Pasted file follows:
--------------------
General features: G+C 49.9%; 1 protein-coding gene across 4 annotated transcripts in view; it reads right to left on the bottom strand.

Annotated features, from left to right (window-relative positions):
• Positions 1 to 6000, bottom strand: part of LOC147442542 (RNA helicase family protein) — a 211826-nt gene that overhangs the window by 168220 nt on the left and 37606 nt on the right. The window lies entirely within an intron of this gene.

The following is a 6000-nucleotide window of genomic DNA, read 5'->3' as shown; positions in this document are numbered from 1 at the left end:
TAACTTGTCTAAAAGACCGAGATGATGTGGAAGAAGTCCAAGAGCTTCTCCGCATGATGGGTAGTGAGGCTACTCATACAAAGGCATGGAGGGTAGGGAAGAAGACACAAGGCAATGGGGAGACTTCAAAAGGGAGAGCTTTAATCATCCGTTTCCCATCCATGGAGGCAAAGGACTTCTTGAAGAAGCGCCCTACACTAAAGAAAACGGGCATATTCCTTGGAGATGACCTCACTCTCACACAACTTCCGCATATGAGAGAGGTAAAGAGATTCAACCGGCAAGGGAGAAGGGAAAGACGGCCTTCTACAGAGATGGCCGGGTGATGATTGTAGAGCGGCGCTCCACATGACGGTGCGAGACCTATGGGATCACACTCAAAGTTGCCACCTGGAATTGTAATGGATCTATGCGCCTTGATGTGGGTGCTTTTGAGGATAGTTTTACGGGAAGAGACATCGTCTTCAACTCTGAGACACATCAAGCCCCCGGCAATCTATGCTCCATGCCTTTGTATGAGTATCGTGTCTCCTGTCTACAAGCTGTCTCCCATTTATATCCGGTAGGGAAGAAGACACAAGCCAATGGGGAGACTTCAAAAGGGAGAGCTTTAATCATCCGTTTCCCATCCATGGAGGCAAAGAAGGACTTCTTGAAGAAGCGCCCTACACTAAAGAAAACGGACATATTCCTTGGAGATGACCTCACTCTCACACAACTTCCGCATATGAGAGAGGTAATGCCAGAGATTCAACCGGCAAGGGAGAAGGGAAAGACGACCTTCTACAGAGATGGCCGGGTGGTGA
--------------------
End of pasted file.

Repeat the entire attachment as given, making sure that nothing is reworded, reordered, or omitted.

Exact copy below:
General features: G+C 49.9%; 1 protein-coding gene across 4 annotated transcripts in view; it reads right to left on the bottom strand.

Annotated features, from left to right (window-relative positions):
• Positions 1 to 6000, bottom strand: part of LOC147442542 (RNA helicase family protein) — a 211826-nt gene that overhangs the window by 168220 nt on the left and 37606 nt on the right. The window lies entirely within an intron of this gene.

The following is a 6000-nucleotide window of genomic DNA, read 5'->3' as shown; positions in this document are numbered from 1 at the left end:
TAACTTGTCTAAAAGACCGAGATGATGTGGAAGAAGTCCAAGAGCTTCTCCGCATGATGGGTAGTGAGGCTACTCATACAAAGGCATGGAGGGTAGGGAAGAAGACACAAGGCAATGGGGAGACTTCAAAAGGGAGAGCTTTAATCATCCGTTTCCCATCCATGGAGGCAAAGGACTTCTTGAAGAAGCGCCCTACACTAAAGAAAACGGGCATATTCCTTGGAGATGACCTCACTCTCACACAACTTCCGCATATGAGAGAGGTAAAGAGATTCAACCGGCAAGGGAGAAGGGAAAGACGGCCTTCTACAGAGATGGCCGGGTGATGATTGTAGAGCGGCGCTCCACATGACGGTGCGAGACCTATGGGATCACACTCAAAGTTGCCACCTGGAATTGTAATGGATCTATGCGCCTTGATGTGGGTGCTTTTGAGGATAGTTTTACGGGAAGAGACATCGTCTTCAACTCTGAGACACATCAAGCCCCCGGCAATCTATGCTCCATGCCTTTGTATGAGTATCGTGTCTCCTGTCTACAAGCTGTCTCCCATTTATATCCGGTAGGGAAGAAGACACAAGCCAATGGGGAGACTTCAAAAGGGAGAGCTTTAATCATCCGTTTCCCATCCATGGAGGCAAAGAAGGACTTCTTGAAGAAGCGCCCTACACTAAAGAAAACGGACATATTCCTTGGAGATGACCTCACTCTCACACAACTTCCGCATATGAGAGAGGTAATGCCAGAGATTCAACCGGCAAGGGAGAAGGGAAAGACGACCTTCTACAGAGATGGCCGGGTGGTGA